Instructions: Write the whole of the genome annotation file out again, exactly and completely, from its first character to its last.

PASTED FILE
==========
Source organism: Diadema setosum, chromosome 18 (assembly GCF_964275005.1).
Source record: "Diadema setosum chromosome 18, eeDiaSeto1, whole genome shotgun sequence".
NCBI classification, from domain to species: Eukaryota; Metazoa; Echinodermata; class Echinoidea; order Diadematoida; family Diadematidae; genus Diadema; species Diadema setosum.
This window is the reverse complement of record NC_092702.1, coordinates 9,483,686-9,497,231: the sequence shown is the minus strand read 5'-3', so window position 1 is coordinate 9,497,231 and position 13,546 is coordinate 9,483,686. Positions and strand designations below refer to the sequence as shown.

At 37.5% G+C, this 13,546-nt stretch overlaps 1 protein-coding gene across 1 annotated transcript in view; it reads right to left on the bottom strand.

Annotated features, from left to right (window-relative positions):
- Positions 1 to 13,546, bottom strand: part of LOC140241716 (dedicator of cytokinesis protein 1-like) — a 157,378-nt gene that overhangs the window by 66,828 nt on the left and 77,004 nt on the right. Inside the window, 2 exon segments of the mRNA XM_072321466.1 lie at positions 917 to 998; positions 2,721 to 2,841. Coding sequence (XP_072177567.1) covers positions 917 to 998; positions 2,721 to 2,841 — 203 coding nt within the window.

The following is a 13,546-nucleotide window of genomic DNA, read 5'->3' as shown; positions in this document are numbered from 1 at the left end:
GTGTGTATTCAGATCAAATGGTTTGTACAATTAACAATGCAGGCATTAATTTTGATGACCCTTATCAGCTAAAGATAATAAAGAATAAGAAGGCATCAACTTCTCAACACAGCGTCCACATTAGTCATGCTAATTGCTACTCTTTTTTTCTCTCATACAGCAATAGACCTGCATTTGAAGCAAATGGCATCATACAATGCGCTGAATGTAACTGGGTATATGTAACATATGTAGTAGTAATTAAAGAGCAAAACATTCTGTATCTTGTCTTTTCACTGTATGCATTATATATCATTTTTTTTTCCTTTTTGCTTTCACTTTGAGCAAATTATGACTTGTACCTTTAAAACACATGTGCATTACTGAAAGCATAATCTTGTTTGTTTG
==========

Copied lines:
Source organism: Diadema setosum, chromosome 18 (assembly GCF_964275005.1).
Source record: "Diadema setosum chromosome 18, eeDiaSeto1, whole genome shotgun sequence".
NCBI classification, from domain to species: Eukaryota; Metazoa; Echinodermata; class Echinoidea; order Diadematoida; family Diadematidae; genus Diadema; species Diadema setosum.
This window is the reverse complement of record NC_092702.1, coordinates 9,483,686-9,497,231: the sequence shown is the minus strand read 5'-3', so window position 1 is coordinate 9,497,231 and position 13,546 is coordinate 9,483,686. Positions and strand designations below refer to the sequence as shown.

At 37.5% G+C, this 13,546-nt stretch overlaps 1 protein-coding gene across 1 annotated transcript in view; it reads right to left on the bottom strand.

Annotated features, from left to right (window-relative positions):
- Positions 1 to 13,546, bottom strand: part of LOC140241716 (dedicator of cytokinesis protein 1-like) — a 157,378-nt gene that overhangs the window by 66,828 nt on the left and 77,004 nt on the right. Inside the window, 2 exon segments of the mRNA XM_072321466.1 lie at positions 917 to 998; positions 2,721 to 2,841. Coding sequence (XP_072177567.1) covers positions 917 to 998; positions 2,721 to 2,841 — 203 coding nt within the window.

The following is a 13,546-nucleotide window of genomic DNA, read 5'->3' as shown; positions in this document are numbered from 1 at the left end:
GTGTGTATTCAGATCAAATGGTTTGTACAATTAACAATGCAGGCATTAATTTTGATGACCCTTATCAGCTAAAGATAATAAAGAATAAGAAGGCATCAACTTCTCAACACAGCGTCCACATTAGTCATGCTAATTGCTACTCTTTTTTTCTCTCATACAGCAATAGACCTGCATTTGAAGCAAATGGCATCATACAATGCGCTGAATGTAACTGGGTATATGTAACATATGTAGTAGTAATTAAAGAGCAAAACATTCTGTATCTTGTCTTTTCACTGTATGCATTATATATCATTTTTTTTTCCTTTTTGCTTTCACTTTGAGCAAATTATGACTTGTACCTTTAAAACACATGTGCATTACTGAAAGCATAATCTTGTTTGTTTG